Another school year is over and summer vacation is here. That also means another hurricane season is here and now is a great time to invest in some thinking time and basic hurricane preparedness planning. Hurricane season is deemed to run from June 1 to November 30 every year in the northern hemisphere. Most storm trackers list the peak tropical storm season activity to normally occur from August through mid-September. Since we can never predict when a hurricane or tropical storm will cause damage and destruction it is good common sense to set aside some resources and time so that you always have a basic family plan in place and create preparedness for any storm or related emergency that might occur.
While many counties, districts, and states may not be in actual hurricane zones it makes good sense to use the opportunity to prepare for whatever conditions or storm that may turn your world upside down. This can include chemical spills, fires, flooding, hazardous material spills, high winds, natural disaster, power outages, or tornadoes, With school out and summer vacation here, the family has the extra time to focus on plans to enjoy fantastic family freedom and fun over the summer while still setting aside some time to gather for a family discussion regarding disaster planning and preparedness drills and rehearsal.
While not every area of the country is prone to hurricanes consider the fact that there are other types of conditions, disasters, and weather-related problems that can be very disruptive. It is important that all family members focus some family time on being prepared with a game plan to stay happy, healthy, and prepared for any chaos that may occur. Many people have become too casual and lackadaisical when it comes to owning responsibility for their happiness and health. This is a reminder and wake-up call to find the energy and time to create a disaster plan for your family to give you better peace of mind and improve the odds in your favor for good outcomes regardless of what adversity, natural disaster, or weather problem may occur.
Heads of the family should schedule discussions, drills, exercises, and preparedness time for each family member to participate in the family preparedness plans. Since hurricane season occurs at the same time each year it makes good sense to put it on your annual family calendar, with a checklist of preparedness items and steps to ensure you follow through and mark any new plans or progress. After your hurricane preparedness planning, you can enjoy your family vacation with more peace of mind.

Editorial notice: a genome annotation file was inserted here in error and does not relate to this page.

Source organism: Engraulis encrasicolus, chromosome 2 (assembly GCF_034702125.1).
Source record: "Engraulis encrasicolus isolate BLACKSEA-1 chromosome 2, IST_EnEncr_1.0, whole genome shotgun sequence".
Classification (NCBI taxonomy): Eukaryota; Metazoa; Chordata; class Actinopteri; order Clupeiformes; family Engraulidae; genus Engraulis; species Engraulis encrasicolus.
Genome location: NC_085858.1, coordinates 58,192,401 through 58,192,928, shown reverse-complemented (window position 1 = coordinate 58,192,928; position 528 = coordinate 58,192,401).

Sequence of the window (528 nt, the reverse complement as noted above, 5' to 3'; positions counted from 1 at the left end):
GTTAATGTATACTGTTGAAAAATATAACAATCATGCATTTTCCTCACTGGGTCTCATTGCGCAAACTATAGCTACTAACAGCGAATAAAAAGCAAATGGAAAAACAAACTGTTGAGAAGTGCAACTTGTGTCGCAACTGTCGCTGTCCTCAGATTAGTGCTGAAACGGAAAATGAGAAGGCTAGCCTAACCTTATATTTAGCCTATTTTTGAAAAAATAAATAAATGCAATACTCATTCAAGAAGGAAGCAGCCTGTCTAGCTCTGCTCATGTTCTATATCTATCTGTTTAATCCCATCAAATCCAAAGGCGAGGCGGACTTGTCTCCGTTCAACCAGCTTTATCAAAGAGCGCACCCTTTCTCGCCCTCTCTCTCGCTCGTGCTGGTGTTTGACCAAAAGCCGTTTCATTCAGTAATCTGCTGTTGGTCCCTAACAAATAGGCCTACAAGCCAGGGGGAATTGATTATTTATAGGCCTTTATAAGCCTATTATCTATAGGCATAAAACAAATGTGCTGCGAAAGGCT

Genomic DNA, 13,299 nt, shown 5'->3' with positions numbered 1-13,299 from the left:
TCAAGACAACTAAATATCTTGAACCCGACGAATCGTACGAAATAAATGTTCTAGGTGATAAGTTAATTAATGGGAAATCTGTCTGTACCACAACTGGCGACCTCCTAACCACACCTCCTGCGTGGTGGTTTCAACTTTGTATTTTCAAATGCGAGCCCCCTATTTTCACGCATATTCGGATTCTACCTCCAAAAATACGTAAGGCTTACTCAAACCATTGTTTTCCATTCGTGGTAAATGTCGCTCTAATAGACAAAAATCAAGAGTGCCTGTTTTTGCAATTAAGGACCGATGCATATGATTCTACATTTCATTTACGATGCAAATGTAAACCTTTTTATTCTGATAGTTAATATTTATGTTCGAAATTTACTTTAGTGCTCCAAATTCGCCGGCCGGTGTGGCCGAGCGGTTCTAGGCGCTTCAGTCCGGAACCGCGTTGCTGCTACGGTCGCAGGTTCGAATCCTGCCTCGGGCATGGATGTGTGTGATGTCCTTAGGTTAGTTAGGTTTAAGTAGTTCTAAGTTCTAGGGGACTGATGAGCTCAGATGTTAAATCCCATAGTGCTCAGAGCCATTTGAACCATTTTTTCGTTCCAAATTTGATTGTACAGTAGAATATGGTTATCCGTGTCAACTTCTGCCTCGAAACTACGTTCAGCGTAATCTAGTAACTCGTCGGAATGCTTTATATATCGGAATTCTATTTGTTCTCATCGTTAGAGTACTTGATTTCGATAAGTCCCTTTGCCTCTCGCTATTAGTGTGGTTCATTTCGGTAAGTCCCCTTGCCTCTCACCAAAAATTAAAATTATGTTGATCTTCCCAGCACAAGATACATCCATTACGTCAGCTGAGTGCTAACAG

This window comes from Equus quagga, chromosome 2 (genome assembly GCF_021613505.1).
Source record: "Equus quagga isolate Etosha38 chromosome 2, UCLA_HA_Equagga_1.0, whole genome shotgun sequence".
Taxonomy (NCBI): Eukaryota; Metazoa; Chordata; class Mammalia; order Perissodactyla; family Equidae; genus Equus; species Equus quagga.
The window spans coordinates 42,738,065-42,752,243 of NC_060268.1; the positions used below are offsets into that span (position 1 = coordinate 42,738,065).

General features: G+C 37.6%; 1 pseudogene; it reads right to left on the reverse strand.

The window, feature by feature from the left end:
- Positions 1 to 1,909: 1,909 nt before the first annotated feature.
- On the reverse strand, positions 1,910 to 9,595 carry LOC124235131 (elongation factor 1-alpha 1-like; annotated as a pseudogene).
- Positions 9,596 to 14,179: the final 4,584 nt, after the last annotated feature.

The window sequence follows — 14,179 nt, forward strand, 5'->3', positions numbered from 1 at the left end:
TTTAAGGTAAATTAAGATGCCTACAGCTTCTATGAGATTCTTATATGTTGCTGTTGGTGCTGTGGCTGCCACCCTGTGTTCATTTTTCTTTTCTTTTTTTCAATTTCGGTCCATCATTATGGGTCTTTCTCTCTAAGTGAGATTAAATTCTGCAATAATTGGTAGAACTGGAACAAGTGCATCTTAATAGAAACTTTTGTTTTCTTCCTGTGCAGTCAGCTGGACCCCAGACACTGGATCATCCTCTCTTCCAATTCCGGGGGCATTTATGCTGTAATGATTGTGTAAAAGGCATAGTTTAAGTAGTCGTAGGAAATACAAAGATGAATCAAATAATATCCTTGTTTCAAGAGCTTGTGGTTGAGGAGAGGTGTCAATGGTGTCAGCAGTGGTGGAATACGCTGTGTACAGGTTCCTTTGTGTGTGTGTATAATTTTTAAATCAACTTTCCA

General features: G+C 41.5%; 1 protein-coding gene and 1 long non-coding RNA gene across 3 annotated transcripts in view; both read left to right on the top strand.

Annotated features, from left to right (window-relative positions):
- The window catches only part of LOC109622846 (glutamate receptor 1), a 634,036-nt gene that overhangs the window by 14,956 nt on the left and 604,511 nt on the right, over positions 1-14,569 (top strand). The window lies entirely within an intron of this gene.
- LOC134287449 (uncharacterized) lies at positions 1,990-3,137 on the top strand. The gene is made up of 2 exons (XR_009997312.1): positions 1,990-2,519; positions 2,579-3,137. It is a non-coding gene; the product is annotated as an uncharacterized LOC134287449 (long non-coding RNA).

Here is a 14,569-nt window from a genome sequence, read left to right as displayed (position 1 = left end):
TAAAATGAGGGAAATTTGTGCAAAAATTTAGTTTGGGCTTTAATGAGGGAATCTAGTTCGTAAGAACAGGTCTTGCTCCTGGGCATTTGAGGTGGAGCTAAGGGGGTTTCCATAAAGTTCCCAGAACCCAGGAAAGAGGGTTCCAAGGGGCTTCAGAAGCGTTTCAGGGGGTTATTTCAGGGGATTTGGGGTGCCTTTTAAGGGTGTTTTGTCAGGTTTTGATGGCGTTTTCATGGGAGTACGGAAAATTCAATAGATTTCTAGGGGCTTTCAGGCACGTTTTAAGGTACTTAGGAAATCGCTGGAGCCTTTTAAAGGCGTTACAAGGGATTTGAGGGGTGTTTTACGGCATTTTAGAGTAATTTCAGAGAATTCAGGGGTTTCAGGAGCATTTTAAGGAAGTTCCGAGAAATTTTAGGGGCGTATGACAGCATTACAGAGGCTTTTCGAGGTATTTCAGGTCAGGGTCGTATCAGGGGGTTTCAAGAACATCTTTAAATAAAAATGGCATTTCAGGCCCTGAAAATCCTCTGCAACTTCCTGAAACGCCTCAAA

The Morningstar NEWS blog is passionate about helping people focus on taking care of their families and creating successful strategies to help keep members happy and healthy despite accidents, disasters, and weather problems. Today may be the perfect day for you to step into your leadership role and begin to create plans to help your family be emotionally, mentally, and physically prepared in the event of significant health, safety, and environmental issues that could put family members at risk. To stay happy and healthy we must invest the energy, money, and time in behaviors, beliefs, and habits that will build our confidence, courage, and resilience. The ongoing crazy coronavirus conditions are one example of how crazy things can occur which require us to think outside the box and be prepared for adversity and chaos.
Instead of being afraid, dependent, fragile, and helpless in the event of a storm or weather-related problem now is a great opportunity to become calm, centered, and committed to developing your preparedness skills and self-sufficiency strategies. Having survived Hurricane Harvey, Ike, and many others over the last forty years on the Gulf of Mexico Coast has provided me with many life lessons learned to share and help others be better prepared
Hurricane Season – An Ounce of Preparedness Can Prevent a Pound of Pain and Suffering
It is important to contemplate and think through what supplies are important to stock up with, in preparation for a possible hurricane or summer power outage. There are many checklists and resources available from agencies and government entities that can help you be better prepared.
Top Twenty-Three Things to Think About in Anticipation of Hurricane Season and Severe Storms:
- Water is your most important item to have available in the event of flooding, a hurricane, or a power outage. It is easy to get dehydrated faster in the summer, so store enough water for all members o the family. Experts recommend you plan on three gallons of water per person per day for brushing, cooking, drinking, and a sponge bath. Extra water can be stored in buckets, containers, and tubs to run the toilets. Larger containers and water jugs are better than lots of small bottles.
- Be sure to have a good water filter on hand. You never know when the municipal water supply may become contaminated. Always be prepared for a boil order and have plans in place to sterilize your water for safety. BTW in some emergencies, glass bottles have been used to help make water safer to drink by setting them out in the sun for a full day of Ultra Violet light exposure. Chlorox and iodine tablets have also been used to help purify water.
- Be sure you maintain a full tank of gas in all your vehicles and maybe a little extra gas in a 5-gallon gas jug. Keep a Bug Out Bag packed with clothes and essentials.
- Keep all your cell phones, computers, laptops, tablets, and charging stations charged. If you have battery storage or charging stations keep them charged and handy.
- Bandaids, First aid supplies, and medicines are essential to maintain at all times and especially in preparation for hurricane season and severe weather conditions.